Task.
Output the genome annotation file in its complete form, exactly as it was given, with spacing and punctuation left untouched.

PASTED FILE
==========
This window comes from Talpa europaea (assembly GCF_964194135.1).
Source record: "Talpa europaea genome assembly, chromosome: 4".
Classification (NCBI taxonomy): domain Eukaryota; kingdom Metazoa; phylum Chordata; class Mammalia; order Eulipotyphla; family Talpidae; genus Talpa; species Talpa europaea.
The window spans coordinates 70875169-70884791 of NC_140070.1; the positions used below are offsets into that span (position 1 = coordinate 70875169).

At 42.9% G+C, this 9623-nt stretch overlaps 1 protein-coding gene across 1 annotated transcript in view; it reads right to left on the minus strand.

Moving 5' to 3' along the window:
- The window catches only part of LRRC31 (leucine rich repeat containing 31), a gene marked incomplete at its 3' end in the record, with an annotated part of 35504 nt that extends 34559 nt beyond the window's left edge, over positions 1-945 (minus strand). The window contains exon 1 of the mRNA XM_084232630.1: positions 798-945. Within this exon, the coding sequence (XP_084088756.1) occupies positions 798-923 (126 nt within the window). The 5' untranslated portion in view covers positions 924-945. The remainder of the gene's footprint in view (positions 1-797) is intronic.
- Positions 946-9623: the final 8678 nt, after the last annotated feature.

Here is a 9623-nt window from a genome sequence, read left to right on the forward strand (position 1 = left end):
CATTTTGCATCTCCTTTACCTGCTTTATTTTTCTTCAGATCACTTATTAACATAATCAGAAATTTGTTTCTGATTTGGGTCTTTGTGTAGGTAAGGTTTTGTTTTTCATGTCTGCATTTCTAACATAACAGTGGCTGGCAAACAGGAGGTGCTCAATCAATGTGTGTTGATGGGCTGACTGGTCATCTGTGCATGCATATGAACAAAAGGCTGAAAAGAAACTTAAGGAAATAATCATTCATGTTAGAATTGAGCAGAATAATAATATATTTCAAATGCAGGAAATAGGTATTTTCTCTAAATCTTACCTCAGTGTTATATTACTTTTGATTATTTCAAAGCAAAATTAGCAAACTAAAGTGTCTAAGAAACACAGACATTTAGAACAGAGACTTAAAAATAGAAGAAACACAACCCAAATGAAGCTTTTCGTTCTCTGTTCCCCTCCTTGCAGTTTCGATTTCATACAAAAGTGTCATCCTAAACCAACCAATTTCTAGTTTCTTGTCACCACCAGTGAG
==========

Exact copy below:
This window comes from Talpa europaea (assembly GCF_964194135.1).
Source record: "Talpa europaea genome assembly, chromosome: 4".
Classification (NCBI taxonomy): domain Eukaryota; kingdom Metazoa; phylum Chordata; class Mammalia; order Eulipotyphla; family Talpidae; genus Talpa; species Talpa europaea.
The window spans coordinates 70875169-70884791 of NC_140070.1; the positions used below are offsets into that span (position 1 = coordinate 70875169).

At 42.9% G+C, this 9623-nt stretch overlaps 1 protein-coding gene across 1 annotated transcript in view; it reads right to left on the minus strand.

Moving 5' to 3' along the window:
- The window catches only part of LRRC31 (leucine rich repeat containing 31), a gene marked incomplete at its 3' end in the record, with an annotated part of 35504 nt that extends 34559 nt beyond the window's left edge, over positions 1-945 (minus strand). The window contains exon 1 of the mRNA XM_084232630.1: positions 798-945. Within this exon, the coding sequence (XP_084088756.1) occupies positions 798-923 (126 nt within the window). The 5' untranslated portion in view covers positions 924-945. The remainder of the gene's footprint in view (positions 1-797) is intronic.
- Positions 946-9623: the final 8678 nt, after the last annotated feature.

Here is a 9623-nt window from a genome sequence, read left to right on the forward strand (position 1 = left end):
CATTTTGCATCTCCTTTACCTGCTTTATTTTTCTTCAGATCACTTATTAACATAATCAGAAATTTGTTTCTGATTTGGGTCTTTGTGTAGGTAAGGTTTTGTTTTTCATGTCTGCATTTCTAACATAACAGTGGCTGGCAAACAGGAGGTGCTCAATCAATGTGTGTTGATGGGCTGACTGGTCATCTGTGCATGCATATGAACAAAAGGCTGAAAAGAAACTTAAGGAAATAATCATTCATGTTAGAATTGAGCAGAATAATAATATATTTCAAATGCAGGAAATAGGTATTTTCTCTAAATCTTACCTCAGTGTTATATTACTTTTGATTATTTCAAAGCAAAATTAGCAAACTAAAGTGTCTAAGAAACACAGACATTTAGAACAGAGACTTAAAAATAGAAGAAACACAACCCAAATGAAGCTTTTCGTTCTCTGTTCCCCTCCTTGCAGTTTCGATTTCATACAAAAGTGTCATCCTAAACCAACCAATTTCTAGTTTCTTGTCACCACCAGTGAG